Phosphorescent Figures Rattle

Priscilla Guy and Sébastien Provencher’s Deux squelettes By Philip Szporer
  • Sébastien Provencher and Priscilla Guy in their work Deux squelettes / Photo by David Wong
  • Priscilla Guy and Sébastien Provencher in their work Deux squelettes / Photo by David Wong

Agora de la danse, January 30-February 2, 2019

Could there be a smarter stage work than Deux squelettes (two skeletons)? This burlesque procession of whimsically engaging sketches, choreographed and performed by Priscilla Guy and Sébastien Provencher and produced by Guy’s Mandoline Hybride company, flaunts moral diatribes. It’s a brisk primer – an ode of sorts – to the complex overlap of art and life lived in a fearsome world. The duo, reminiscent of the skeletons that rattle Día de Muertos celebrations in Mexico, bring substance and depth to the whimsy of the satire, buoyed by their innate charm and onstage chemistry.

Deux squelettes operates with the premise that we are saturated in our daily existence by an overload of social media – our senses glued to bite-sized rat-a-tat information; our endorphins gone wild, charged by electronic devices and unrelenting messaging. The show is an observation of our current state as a dissociated population with only a vestigial memory of being functional, engaged and truly communicative.

The absurdly sly production begins with a band of musicians (Hugo Bégin, Renaud Gratton, Philip Hornsey and Benoit Paradis) entering the space, one banging on a drum and three others with slide trombones, playing wistful fanfare. Guy and Provencher’s characters are, we’re told through voice-over narration, two artists who’ve shed, well, everything to probe the meaning of their existence. At first, they are seen shrouded in white, stretchy fabric that envelops their upper bodies. Midriffs are exposed. Then there’s a segue to a coffee-sipping and body-tipping sequence. Just like “The Skeleton Dance,” the first episode of Disney’s classic animation Silly Symphonies (1929), with its spooky-fun skeleton dance, these two characters are expressive and lively.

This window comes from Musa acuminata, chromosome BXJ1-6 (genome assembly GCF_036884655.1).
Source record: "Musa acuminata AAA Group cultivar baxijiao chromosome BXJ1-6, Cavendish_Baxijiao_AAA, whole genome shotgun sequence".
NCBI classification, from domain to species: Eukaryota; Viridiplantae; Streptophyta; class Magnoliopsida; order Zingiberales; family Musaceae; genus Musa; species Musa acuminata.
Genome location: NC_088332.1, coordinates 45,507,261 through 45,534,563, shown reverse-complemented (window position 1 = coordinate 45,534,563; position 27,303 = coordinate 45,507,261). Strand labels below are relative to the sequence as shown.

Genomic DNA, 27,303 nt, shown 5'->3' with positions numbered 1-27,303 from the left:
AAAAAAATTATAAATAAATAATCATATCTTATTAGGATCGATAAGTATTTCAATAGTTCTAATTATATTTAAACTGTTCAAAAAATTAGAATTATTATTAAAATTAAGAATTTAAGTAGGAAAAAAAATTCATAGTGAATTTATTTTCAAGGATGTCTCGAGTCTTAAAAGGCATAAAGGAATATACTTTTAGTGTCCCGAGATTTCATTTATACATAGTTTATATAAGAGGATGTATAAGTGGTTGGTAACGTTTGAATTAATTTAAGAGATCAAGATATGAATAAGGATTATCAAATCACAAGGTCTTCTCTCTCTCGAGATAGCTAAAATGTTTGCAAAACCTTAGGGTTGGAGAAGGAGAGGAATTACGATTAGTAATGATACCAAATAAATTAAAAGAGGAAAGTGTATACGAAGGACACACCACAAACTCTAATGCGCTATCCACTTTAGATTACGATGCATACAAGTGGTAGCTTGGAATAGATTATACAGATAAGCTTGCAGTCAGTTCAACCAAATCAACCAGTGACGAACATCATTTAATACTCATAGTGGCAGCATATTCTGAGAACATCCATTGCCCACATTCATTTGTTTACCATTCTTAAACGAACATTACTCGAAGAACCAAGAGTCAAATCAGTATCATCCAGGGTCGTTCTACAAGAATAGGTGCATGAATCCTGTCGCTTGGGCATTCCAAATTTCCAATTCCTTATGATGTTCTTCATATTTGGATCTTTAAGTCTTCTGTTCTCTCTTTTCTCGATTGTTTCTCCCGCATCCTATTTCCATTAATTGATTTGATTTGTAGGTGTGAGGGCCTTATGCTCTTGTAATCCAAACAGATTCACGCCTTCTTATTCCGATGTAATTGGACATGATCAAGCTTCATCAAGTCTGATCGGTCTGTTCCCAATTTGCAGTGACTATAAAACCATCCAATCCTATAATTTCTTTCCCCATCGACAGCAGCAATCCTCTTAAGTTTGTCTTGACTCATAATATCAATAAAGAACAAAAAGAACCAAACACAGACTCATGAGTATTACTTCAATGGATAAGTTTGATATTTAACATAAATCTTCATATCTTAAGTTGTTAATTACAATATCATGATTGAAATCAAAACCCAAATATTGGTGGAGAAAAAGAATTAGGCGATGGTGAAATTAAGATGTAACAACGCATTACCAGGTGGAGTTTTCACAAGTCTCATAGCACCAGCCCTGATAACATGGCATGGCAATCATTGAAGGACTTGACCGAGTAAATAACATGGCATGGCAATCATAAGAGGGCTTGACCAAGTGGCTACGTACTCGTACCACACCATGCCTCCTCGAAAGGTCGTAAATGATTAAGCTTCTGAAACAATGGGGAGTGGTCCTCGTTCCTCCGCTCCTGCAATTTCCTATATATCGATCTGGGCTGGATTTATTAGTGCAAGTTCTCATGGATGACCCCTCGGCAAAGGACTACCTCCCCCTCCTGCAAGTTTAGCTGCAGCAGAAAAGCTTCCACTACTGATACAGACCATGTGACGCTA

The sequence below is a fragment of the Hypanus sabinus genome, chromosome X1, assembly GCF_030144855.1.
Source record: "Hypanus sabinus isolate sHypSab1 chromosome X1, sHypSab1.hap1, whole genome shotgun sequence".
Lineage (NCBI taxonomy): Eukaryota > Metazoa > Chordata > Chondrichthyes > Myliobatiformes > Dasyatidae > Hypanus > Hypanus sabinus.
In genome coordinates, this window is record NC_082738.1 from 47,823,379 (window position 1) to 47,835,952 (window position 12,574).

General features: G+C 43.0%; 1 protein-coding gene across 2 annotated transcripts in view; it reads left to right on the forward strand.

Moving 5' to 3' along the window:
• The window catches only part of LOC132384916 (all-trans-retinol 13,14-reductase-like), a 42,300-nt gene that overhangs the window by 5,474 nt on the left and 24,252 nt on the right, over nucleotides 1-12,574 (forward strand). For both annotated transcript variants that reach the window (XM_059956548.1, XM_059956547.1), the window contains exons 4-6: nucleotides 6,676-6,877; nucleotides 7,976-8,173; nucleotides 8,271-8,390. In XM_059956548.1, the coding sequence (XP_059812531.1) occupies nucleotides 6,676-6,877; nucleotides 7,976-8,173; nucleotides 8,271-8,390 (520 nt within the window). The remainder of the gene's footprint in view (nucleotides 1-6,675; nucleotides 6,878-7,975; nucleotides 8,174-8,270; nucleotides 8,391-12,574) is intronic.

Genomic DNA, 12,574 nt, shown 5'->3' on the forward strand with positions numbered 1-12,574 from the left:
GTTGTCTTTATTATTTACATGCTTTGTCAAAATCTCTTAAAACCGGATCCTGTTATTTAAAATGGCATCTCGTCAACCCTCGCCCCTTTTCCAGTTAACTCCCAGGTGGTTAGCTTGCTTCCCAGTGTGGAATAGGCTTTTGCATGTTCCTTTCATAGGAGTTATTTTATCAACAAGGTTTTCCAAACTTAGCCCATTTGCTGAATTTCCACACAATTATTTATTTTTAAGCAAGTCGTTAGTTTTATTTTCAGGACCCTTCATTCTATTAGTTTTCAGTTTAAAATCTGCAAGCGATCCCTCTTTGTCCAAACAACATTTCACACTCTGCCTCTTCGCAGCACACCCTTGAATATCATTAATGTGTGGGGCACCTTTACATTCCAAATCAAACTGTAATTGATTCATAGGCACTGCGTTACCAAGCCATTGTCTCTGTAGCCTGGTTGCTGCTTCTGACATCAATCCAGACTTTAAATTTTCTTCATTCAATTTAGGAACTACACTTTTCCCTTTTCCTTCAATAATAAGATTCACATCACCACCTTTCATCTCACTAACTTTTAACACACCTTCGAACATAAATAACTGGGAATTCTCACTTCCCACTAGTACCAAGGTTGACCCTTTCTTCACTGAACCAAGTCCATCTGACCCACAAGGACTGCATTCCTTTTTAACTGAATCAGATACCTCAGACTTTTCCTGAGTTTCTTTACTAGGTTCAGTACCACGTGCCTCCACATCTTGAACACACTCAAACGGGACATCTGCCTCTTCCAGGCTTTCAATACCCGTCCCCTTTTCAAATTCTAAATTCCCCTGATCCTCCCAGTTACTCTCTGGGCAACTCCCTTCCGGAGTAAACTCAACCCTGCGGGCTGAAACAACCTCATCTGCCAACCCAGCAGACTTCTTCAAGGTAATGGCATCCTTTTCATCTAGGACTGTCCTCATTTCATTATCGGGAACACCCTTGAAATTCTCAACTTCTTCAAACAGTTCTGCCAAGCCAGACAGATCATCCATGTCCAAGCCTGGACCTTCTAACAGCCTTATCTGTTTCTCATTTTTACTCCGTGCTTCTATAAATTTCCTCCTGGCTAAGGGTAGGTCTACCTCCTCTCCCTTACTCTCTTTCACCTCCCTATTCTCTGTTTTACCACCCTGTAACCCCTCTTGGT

We’re told strands of information about skeletons in general; for instance, there are 206 bones in the body (“Count ’em”). Other such details are delivered in rapid-fire succession. Next, they are gym-bound, doing a series of cardio workouts – jumping jacks, wall sits, abdominal crunches. A video screen mounted at the back of the space displays the exercises while the skeletons proceed with their business. The dancers, in black stretch tops, hoods and skeleton-sketched tights, put themselves through the paces. When they get to a push-up and rotation set, it morphs into a series of voguing moves and is greeted by big smiles and chuckles from the audience.

The show’s structure builds in momentum. There’s a smart, talkative monologue, written by Dany Boudreault, with laugh-out-loud funny lines created for a smiling, narcissistic, motor-mouthed talk-show host, played by actor Renaud Paradis, who interviews the two skeletons. He fills in the blanks of their continued silence with pumped-up false bravado that mirrors trademark formulaic talk-show formats. The self-sufficient duo’s history is revealed in video footage that adopts a staccato editing style that’s ironic and repetitive but effective in subverting the authority that we ascribe this kind of reportage. Provencher, one of the go-to male dancers in the Montréal community, excels in this section portraying droopy-eyed languor and slack-jawed neutrality to the comic hilt. The skeletons also have an energetic dance sequence set to Backstreet Boys’ Everybody, in which the phosphorescent figures bound about to the music. A sequence highlighting bare backs in a golden light and another with an isolated ghostly hand dance calms the bristle of much else on view.

Deux squelettes concludes with a video clip of Soir d’hiver by Québec’s mythic poet Émile Nelligan featuring esteemed actor Albert Millaire’s touching recital of the poem. This celebrated paean to death and tragic destiny breeds a melancholic yet hopeful pathway forward. But the stuttering edit of the video disrupts any such profound reflection. What it does reinforce is the spasmodic vulnerability that trumps boredom and paralyzes our day-to-day existence.

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